Perhaps Labor can’t find its peace platform because Tzipi Livni took it. Livni’s Hatnuah is the only party putting peace first, promising to parlay Livni’s past stature to bring Israel back to the negotiating table and reduce our international isolation. And she’s added green politics, a new- found concern for workers and economic justice, and Amir Peretz, an an old-style former Labor Party head, Histadrut leader, and mizrachi leader from the perhiphery. But Livni was outmaneuvered by Netanyahu four years ago and maybe outflanked by Yachimovich and Lapid last week. Like everyone on the left, she doesn’t have a plan to deal with Hamas. She was a dismal Opposition leader, despite heading the largest party in the Knesset, and rarely fought anti-democratic legislation, some of which originated in her own party. So do we attribute that to the incoherent character of Kadima? Or do we trust that she’s learned her lessons and is now ready to lead?
Lapid’s Yesh Atid has a clear platform; drafting ultra-Orthodox Jews and sharing the military service burden, electoral and educational reform (his number two is an education activist, low-cost housing for young couples and lower utilities. Lapid, an intelligent talk show host and fine writer, gets dissed for being slick, shallow, good-looking and well connected; his father was a famous journalist and head of the Shinui Party; his mother an established novelist. He won’t talk about peace because conditions are unfavorable, a reasonable position since conditions are unfavorable, but it’s not clear what he would do to change those conditions. But he’s a fiscal conservative, rejects the social protest, and can’t seem to wait to join the Netanyahu government. Perhaps if he and Shelly and Tzipi (or two out of three) go in, they can replace the far right and ultra-orthodox partners. Perhaps.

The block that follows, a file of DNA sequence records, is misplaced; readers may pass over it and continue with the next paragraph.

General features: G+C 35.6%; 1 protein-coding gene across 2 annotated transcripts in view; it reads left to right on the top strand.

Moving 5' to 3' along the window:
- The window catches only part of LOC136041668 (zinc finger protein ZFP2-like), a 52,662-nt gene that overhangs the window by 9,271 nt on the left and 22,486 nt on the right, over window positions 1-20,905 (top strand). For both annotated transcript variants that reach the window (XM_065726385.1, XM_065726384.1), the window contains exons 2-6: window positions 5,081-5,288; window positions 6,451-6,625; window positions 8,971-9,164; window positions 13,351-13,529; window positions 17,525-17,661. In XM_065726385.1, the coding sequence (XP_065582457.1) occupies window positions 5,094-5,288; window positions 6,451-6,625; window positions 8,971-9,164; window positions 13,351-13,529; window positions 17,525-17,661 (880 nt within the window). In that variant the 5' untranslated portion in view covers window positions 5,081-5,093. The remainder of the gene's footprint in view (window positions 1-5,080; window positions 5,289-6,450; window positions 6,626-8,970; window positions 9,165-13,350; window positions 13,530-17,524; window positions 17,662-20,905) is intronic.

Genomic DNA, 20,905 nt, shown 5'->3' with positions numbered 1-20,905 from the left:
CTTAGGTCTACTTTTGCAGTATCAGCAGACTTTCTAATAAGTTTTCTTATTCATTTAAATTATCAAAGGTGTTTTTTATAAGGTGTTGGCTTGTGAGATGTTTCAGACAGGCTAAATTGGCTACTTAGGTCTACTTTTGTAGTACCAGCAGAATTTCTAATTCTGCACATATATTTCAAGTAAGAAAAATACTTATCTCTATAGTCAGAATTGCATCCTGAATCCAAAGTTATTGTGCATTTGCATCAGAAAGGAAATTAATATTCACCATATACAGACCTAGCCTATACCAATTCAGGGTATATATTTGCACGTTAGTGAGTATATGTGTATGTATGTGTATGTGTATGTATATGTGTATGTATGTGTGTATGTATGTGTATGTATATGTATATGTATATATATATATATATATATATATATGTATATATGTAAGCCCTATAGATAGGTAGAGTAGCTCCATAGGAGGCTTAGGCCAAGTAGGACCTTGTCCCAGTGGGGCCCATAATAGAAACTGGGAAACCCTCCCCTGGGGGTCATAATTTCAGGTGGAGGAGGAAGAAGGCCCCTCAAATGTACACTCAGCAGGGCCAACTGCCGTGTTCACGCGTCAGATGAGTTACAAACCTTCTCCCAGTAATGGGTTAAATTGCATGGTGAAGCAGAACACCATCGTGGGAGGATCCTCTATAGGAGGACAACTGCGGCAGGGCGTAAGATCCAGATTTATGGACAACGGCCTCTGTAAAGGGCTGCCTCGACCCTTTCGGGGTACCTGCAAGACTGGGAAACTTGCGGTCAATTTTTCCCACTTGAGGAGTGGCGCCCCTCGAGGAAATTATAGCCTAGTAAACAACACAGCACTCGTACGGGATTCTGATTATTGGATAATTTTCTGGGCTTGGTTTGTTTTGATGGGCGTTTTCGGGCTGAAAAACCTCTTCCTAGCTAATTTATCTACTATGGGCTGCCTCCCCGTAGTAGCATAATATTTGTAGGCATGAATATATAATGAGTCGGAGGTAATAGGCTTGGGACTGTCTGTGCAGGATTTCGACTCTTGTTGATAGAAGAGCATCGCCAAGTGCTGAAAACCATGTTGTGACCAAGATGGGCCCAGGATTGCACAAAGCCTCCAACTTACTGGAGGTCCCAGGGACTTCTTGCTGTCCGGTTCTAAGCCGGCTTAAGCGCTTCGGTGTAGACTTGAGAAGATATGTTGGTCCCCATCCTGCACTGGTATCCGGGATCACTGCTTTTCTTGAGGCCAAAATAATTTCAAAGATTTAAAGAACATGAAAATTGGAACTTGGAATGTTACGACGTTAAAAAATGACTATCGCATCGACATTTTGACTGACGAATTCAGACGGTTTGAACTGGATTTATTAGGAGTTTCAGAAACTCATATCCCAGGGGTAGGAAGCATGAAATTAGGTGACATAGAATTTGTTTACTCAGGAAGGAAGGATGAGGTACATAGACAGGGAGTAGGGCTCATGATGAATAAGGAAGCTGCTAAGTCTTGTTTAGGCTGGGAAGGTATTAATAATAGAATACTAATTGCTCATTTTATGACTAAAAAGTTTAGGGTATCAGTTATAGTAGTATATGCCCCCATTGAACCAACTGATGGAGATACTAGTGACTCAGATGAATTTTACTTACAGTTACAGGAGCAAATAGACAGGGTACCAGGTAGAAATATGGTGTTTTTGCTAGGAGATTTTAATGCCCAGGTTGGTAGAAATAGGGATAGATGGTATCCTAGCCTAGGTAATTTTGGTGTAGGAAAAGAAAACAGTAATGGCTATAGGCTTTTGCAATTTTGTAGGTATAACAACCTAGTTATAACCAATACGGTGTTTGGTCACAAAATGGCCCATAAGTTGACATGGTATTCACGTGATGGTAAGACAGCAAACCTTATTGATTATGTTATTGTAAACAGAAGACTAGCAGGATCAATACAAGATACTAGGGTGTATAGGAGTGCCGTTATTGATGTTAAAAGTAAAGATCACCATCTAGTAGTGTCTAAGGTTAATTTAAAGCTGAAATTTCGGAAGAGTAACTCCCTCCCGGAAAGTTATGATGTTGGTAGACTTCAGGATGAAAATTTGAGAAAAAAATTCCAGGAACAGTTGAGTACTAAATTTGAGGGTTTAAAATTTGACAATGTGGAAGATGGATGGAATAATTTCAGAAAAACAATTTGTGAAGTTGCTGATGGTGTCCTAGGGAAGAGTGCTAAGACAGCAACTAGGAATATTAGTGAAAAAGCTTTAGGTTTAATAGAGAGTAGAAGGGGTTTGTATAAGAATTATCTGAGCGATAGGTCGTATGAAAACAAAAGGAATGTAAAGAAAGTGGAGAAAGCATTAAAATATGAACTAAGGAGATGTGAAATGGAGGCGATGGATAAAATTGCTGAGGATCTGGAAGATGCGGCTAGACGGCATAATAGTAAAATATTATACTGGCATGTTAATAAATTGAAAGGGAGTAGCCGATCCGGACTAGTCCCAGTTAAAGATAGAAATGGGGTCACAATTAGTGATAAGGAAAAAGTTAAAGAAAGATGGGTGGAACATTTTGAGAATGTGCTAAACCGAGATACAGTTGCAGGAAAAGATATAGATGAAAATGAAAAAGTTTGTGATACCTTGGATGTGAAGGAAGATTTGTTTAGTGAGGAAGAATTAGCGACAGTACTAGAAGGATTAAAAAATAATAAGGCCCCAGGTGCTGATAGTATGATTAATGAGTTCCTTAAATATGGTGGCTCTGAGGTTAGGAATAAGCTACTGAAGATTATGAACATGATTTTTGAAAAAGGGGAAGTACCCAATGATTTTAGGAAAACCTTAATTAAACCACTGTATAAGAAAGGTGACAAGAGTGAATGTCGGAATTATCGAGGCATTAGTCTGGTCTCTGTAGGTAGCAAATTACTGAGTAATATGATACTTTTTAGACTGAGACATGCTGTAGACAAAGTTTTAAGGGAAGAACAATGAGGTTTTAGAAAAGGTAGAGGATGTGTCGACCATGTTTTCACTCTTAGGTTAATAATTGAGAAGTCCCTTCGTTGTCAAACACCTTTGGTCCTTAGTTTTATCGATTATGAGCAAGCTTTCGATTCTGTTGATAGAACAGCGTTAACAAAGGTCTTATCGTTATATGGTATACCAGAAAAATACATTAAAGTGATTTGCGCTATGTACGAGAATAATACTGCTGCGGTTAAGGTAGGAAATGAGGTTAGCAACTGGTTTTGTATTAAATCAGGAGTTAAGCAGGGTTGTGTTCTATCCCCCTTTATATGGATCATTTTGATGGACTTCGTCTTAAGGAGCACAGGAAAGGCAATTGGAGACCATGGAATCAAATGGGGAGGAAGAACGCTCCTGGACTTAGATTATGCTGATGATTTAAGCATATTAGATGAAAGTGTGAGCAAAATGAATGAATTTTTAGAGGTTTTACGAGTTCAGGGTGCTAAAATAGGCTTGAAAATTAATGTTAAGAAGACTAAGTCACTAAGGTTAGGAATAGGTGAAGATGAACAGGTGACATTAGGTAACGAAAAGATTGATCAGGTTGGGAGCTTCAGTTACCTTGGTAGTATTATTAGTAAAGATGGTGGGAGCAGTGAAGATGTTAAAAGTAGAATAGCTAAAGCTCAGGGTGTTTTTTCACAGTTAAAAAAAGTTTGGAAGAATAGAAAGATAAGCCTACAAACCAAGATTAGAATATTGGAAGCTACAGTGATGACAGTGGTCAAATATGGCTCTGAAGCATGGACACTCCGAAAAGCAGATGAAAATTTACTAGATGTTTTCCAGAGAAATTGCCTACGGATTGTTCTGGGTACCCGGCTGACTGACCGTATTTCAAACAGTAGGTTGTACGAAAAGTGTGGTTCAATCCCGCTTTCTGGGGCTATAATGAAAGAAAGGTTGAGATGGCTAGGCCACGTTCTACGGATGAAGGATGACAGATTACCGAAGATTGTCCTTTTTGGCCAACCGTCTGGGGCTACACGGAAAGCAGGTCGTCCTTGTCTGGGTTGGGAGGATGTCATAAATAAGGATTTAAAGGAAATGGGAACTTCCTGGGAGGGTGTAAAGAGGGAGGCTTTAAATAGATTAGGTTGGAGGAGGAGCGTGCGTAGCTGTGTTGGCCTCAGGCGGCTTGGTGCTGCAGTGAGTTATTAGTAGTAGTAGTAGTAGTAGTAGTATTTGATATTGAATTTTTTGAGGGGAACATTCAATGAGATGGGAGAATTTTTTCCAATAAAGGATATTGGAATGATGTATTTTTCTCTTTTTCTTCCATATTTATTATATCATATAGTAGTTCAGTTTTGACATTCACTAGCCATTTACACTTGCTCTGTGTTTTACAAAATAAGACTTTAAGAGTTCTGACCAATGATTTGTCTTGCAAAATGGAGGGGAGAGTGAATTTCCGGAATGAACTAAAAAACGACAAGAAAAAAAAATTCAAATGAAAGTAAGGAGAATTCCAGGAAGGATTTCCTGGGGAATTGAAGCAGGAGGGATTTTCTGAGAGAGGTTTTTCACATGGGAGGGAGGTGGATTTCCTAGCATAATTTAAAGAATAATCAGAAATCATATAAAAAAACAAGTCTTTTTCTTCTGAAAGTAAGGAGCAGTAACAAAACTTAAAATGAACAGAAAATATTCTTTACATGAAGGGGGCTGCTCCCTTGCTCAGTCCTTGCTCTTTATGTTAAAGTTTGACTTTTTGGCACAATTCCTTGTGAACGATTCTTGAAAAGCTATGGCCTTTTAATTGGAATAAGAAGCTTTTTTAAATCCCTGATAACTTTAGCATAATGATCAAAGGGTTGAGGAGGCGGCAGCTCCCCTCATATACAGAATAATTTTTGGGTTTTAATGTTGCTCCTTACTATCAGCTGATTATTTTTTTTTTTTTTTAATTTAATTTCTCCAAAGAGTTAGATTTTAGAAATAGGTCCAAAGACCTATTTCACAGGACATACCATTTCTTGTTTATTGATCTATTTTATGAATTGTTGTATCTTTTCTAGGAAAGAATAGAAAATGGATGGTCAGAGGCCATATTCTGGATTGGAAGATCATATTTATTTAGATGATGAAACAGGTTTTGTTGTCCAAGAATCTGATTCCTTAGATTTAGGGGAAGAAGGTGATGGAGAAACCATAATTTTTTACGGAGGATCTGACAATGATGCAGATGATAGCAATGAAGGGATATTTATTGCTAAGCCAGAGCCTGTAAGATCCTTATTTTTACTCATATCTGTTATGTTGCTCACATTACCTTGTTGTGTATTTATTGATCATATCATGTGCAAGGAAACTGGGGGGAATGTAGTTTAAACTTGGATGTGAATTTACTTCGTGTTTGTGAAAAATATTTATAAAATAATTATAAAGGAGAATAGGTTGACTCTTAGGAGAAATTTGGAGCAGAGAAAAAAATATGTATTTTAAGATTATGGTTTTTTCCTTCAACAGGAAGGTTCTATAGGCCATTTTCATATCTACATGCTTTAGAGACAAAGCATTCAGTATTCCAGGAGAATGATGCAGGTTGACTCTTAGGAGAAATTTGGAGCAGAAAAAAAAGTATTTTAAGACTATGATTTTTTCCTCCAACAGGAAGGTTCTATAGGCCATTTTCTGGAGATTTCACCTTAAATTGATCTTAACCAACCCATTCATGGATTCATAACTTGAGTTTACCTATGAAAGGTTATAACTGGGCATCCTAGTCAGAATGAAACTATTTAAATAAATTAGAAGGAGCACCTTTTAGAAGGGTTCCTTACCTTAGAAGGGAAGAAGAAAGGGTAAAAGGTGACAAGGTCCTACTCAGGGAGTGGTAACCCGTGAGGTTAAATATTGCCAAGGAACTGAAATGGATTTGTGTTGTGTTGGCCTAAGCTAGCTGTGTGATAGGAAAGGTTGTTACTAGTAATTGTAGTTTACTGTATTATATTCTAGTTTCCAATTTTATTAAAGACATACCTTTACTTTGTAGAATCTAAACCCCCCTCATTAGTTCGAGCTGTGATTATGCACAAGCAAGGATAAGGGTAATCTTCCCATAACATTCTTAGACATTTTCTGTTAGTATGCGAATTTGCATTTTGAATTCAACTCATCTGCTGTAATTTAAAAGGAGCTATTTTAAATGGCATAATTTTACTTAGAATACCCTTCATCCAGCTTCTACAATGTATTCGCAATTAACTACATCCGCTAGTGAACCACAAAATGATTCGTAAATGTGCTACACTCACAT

So who to vote for? The fear is that all dithering will keep leftist and centrist voters in their own homes, while the right fills those long lines to the ballot box next Tuesday.
Don Futterman is the Program Director, Israel for the Moriah Fund, a private American foundation which has worked in Israel for more than 20 years for the empowerment of disadvantaged communities, to promote civil and human rights, and to strengthen Israeli civil society.